Emily Yoshida argues that The Real Housewives of Beverly Hills became a very compelling and powerful show as it faced up to Russell Armstrong’s death:
Genre, network, editing, intention, manipulation, and undeniable exploitation notwithstanding, season two of The Real Housewives Of Beverly Hills was one of the most important, morally complex, thought-provoking bodies of work I’ve ever seen on television, and even if I’m not necessarily “glad” it exists, I think it had to.
She also links to some other articles making the same argument, including this piece by Kate Aurthur. Both pieces inspire a lot of arguments in comments about whether there is any value in such an exploitative piece of work – in other words, if the show leaves you riveted, or makes you re-examine our relationship to TV and celebrity culture, does that mean it’s actually doing good work?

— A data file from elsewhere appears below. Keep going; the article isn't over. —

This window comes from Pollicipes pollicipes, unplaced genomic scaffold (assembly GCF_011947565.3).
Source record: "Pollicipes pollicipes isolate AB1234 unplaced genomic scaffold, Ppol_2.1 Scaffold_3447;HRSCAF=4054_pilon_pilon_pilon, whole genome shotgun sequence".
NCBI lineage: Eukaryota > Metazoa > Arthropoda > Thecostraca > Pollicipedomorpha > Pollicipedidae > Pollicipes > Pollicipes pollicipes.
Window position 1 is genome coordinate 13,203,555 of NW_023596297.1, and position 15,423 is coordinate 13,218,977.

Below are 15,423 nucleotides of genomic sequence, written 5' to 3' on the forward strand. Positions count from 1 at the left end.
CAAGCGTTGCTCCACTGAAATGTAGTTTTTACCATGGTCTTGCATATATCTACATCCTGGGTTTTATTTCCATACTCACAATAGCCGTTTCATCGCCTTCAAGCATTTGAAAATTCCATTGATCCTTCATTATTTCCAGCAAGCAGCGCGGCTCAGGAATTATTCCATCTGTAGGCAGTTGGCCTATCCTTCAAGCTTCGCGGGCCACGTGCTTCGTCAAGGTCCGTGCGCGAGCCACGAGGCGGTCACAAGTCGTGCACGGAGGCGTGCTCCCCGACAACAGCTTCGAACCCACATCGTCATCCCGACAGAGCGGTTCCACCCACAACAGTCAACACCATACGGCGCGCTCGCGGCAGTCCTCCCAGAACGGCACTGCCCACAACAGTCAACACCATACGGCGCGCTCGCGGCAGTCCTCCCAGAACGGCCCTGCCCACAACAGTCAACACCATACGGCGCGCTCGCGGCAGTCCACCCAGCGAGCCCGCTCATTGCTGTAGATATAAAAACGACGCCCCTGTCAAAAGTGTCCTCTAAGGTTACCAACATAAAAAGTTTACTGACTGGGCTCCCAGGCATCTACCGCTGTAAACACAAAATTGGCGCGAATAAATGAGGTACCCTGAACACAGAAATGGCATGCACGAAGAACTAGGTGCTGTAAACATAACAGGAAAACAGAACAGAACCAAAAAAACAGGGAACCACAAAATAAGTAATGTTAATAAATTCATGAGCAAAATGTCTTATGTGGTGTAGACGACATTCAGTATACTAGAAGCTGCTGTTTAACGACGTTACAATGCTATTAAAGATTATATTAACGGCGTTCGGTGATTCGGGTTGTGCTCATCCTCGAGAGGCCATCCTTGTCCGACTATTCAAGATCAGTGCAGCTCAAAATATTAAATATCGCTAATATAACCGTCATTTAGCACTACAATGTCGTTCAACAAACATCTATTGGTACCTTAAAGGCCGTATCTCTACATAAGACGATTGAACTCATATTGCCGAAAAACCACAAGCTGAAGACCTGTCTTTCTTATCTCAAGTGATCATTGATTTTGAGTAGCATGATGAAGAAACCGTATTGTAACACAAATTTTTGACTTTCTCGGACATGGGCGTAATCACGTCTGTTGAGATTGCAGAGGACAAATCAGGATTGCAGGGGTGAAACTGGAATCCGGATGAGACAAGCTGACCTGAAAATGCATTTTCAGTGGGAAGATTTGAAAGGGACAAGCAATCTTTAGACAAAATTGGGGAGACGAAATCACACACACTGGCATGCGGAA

Without having watched much of the second season, I can’t personally answer that, though I do think that it’s part of the strange power of television that insight can be found in the strangest places. Also, since we know reality TV is very carefully assembled and produced to create the effects the producers want to get, it’s not far-fetched to say that it can be as compelling as a scripted show. Or a serious documentary. But the insight into television or life would have to be incredibly compelling to justify the exploitation. Otherwise it could be just the same old story of presenting horrible things and all but ordering us to feel bad about them.